Barry fenced with Kebble over many years – including being sued in a personal capacity over a research report for his stockbroking employer when he was taken right to the steps of the High Court. But Kebble rated him so highly he also offered Barry big bucks to start a competitor to Martin Welz’s Noseweek. Mr Sergeant, obviously, turned it down.
Given his skills and the background with Kebble, Barry was the obvious author for a book on Kebble and after the suicide was approached by a number of publishers. But writing books is a high risk business, so we agreed Barry should stay on the Moneyweb payroll and work out of his office across the hall from mine, focusing on the book but throwing us the occasional bone to earn his keep. We were all so proud when his excellent book was finally published – even more so when it hit the best-seller list.
During a period when online journalism was still developing, Barry was in a league of his own, dubbing himself “Hyena” after taking a youthful Julius “Cockroach” Cobbett under his wing in our small but potent investigative unit. They were a formidable team, blessed with the unusual persistence of champion athletes and the skills of forensic auditors.
Barry was the inaugural winner of Taco Kuiper’s rich prize for investigative journalism, an award the late proprietor of the Facts Investment Guide would have applauded. I was also there the evening the Pretoria Rotary Club presented him with the Paul Harris Award, the highest accolade the movement can bestow. It is a shame on the judges of other journalism competitions that he was never afforded greater recognition.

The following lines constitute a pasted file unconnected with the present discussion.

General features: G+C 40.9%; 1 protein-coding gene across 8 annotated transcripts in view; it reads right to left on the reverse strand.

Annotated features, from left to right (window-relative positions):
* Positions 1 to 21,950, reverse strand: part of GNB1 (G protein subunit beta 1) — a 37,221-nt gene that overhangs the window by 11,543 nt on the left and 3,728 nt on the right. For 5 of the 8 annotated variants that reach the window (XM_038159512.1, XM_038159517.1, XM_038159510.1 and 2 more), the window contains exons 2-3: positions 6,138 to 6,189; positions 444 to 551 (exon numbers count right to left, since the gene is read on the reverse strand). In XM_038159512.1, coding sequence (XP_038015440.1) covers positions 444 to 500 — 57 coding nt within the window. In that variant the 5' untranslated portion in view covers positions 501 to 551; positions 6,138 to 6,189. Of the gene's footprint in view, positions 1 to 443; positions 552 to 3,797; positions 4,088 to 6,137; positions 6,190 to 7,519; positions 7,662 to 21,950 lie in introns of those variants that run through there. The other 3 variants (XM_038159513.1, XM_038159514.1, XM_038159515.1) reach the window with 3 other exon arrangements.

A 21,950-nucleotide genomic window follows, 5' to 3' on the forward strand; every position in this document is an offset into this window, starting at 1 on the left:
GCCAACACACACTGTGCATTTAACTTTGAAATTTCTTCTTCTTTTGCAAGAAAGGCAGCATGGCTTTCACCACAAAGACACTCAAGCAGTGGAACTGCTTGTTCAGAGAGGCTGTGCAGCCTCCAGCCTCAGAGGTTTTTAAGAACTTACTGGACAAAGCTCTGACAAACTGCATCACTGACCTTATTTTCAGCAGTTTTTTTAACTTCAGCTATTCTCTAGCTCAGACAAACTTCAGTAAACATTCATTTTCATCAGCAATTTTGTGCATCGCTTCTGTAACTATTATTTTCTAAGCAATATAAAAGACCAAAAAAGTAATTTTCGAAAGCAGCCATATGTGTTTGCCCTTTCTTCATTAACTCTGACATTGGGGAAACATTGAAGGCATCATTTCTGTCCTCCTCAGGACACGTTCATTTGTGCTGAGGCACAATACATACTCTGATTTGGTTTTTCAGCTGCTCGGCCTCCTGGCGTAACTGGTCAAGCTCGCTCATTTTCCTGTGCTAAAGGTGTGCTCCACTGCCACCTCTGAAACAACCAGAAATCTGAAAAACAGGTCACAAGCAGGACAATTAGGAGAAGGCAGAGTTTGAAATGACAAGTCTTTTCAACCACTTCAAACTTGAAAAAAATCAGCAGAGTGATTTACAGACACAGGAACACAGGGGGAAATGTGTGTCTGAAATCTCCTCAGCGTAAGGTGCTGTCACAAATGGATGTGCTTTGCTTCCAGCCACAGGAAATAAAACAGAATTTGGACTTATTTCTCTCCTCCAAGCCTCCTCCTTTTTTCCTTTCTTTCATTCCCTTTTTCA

News of Barry Sergeant's death has left me feeling quite hollow. He was a true eccentric, a gentleman and a meticulous journalist. RIP
— Prof David Bullard (@lunchout2) February 6, 2017
Perhaps that’s because Barry Sergeant was exactly what a great investigative journalist had to be – a non-conforming eccentric original. Barry loved wearing his cowboy hat. For most of the time I knew him, he sported pointy winkelpickers boots. He loved his black jeans and a white dress suit shirt. And when the mood took him, his computer would blast out Johnny Cash’s “Ring of Fire” – immediately sparking the entire newsroom into a spontaneous chorus.
Such was Barry’s stature that I’ve received quite a few mails and calls this morning from former colleagues of ours like Byron Kennedy, Monique Vanek and Janine Bester who miss him already. Also, a note from top rated independent analyst Mark Ingham who wrote: “I knew Barry fairly well, although I have not been in touch for a few years. So sad to learn of his passing. Barry was a man of high intellect, an individualist and unconventional. Way back I said to Barry that I saw a certain Ernest Hemingway aspect in him – which he enjoyed. For whom the bell tolls…. ” Quite.
Goodbye my friend. The Big Boss sure broke the mould after making you. Hopefully the emerging pack of investigative journos will study your story and be sufficiently inspired to apply your methods. South Africa desperately needs an army of young Barry Sergeants to tackle vested interests. Your race might be run but your memory and sacrifice will live on. Rest in Peace.